INTERACTIVE MEDIA ENTERTAINMENT AND GAMING ASSOCIATION INC, a not for profit corporation of the State of New Jersey, Appellant v. ATTORNEY GENERAL OF the UNITED STATES; Federal Trade Commission; Federal Reserve System.
OPINION OF THE COURT
Congress enacted the Unlawful Internet Gambling Enforcement Act of 2006, 31 U.S.C. § 5361 et seq. (the “Act”), because “traditional law enforcement mechanisms are often inadequate for enforcing gambling prohibitions or regulations on the Internet, especially where such gambling crosses State or national borders.” 31 U.S.C. § 5361(a)(4). Congress also found that “Internet gambling is primarily funded through personal use of payment system instruments, credit cards, and wire transfers.” 31 U.S.C. § 5361(a)(1).
Appellant Interactive Media Entertainment & Gaming Association, Inc. (“Interactive”), is a New Jersey not-for-profit corporation that collects and disseminates information related to electronic and Internet-based gaming and whose members are businesses that provide gaming services, including Internet gambling, to individuals located throughout the United States and the world. It raises a number of facial constitutional challenges to the Act. The District Court dismissed Interactive's claims, some on standing grounds and others on the merits. It appeals.
The Act provides that “[n]o person engaged in the business of betting or wagering1 may knowingly accept, in the connection with the participation of another person in unlawful Internet gambling,” various forms of financial instruments (such as credit cards, electronic fund transfers and checks). 31 U.S.C. § 5363. The Act defines “unlawful Internet gambling” as “to place, receive, or otherwise knowingly transmit a bet or wager by any means which involves the use, at least in part, of the Internet where such bet or wager is unlawful under any applicable Federal or State law in the State or Tribal lands in which the bet or wager is initiated, received, or otherwise made.” 31 U.S.C. § 5362(10)(A).
Any person who violates § 5363 commits a crime punishable by fine and/or up to five years imprisonment. 31 U.S.C. § 5366(a). Moreover, upon conviction of that criminal offense, the defendant may be permanently enjoined from engaging in the making of bets or wagers. 31 U.S.C. § 5366(b). Finally, the Act also provides that federal and state authorities may bring civil proceedings to enjoin any transaction prohibited under the Act, 31 U.S.C. § 5365, and mandates that the Secretary of the Treasury and the Board of Governors of the Federal Reserve System enact regulations requiring certain financial institutions “to identify and block or otherwise prevent or prohibit” the transactions barred by § 5363. 31 U.S.C. § 5364(b)(1).2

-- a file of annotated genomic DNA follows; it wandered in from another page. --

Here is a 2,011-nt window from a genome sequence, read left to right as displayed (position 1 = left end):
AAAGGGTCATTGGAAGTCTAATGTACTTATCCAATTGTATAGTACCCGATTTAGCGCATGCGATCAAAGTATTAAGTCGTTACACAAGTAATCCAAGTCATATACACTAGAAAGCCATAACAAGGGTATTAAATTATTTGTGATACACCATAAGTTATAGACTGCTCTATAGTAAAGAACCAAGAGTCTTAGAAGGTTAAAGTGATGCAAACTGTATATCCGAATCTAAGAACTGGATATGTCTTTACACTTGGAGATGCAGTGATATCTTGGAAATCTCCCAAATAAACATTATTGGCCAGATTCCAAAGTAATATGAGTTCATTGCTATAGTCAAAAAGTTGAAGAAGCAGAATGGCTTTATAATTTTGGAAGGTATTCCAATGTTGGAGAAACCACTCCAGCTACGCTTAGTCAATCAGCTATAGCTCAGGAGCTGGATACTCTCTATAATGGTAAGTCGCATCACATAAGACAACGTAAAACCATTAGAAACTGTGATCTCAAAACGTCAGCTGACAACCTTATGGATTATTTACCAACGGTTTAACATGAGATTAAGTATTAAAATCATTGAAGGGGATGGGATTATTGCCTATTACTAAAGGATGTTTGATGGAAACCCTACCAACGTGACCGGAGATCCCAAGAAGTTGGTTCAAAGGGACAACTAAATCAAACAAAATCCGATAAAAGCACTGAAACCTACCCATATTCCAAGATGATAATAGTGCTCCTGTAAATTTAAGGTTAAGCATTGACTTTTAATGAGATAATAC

Interactive filed a complaint alleging that the Act was facially unconstitutional and contrary to the United States' treaty obligations. It sought to enjoin the enforcement of the Act as well as the promulgation of regulations thereunder. After Interactive moved for a preliminary injunction, the District Court granted the Government's cross-motion to dismiss the complaint.
Interactive claimed the Act violated the First Amendment and the Government argued that Interactive lacked standing. The District Court rejected the Government's standing defense but, when it reached the merits, it rejected Interactive's expressive association claim because the Act “does not have any adverse impact, much less a significant one, on the ability of the plaintiff and its members to express their views on Internet gambling.” App. at 21. Indeed, the District Court noted that the conduct prohibited by the Act-the taking of another's money in connection with illegal gambling-does not involve any “communicative element” and “essentially facilitates another's criminal act.” App. at 23.
Next, the District Court rejected Interactive's commercial speech claim because the Act “does not actually implicate First Amendment interests” given that the “acceptance of a financial transfer is not speech,” and even if it were, the Act only applies where the transfer is related to illegal gambling. App. at 25.
The District Court also rejected Interactive's overbreadth and vagueness arguments. As to the First Amendment overbreadth argument, the Court concluded that the Act “does not implicate any form of protected expression, and thus there is no overbreadth problem.” App. at 26. As to the due process vagueness claim, the Court rejected that argument because the Act's prohibitions “are not ‘in terms so vague that persons of ordinary intelligence must necessarily guess at its meaning and differ as to its application.’ ” App. at 26 (quoting Am. Civil Liberties Union v. Ashcroft, 322 F.3d 240, 268 (3d Cir.2003)).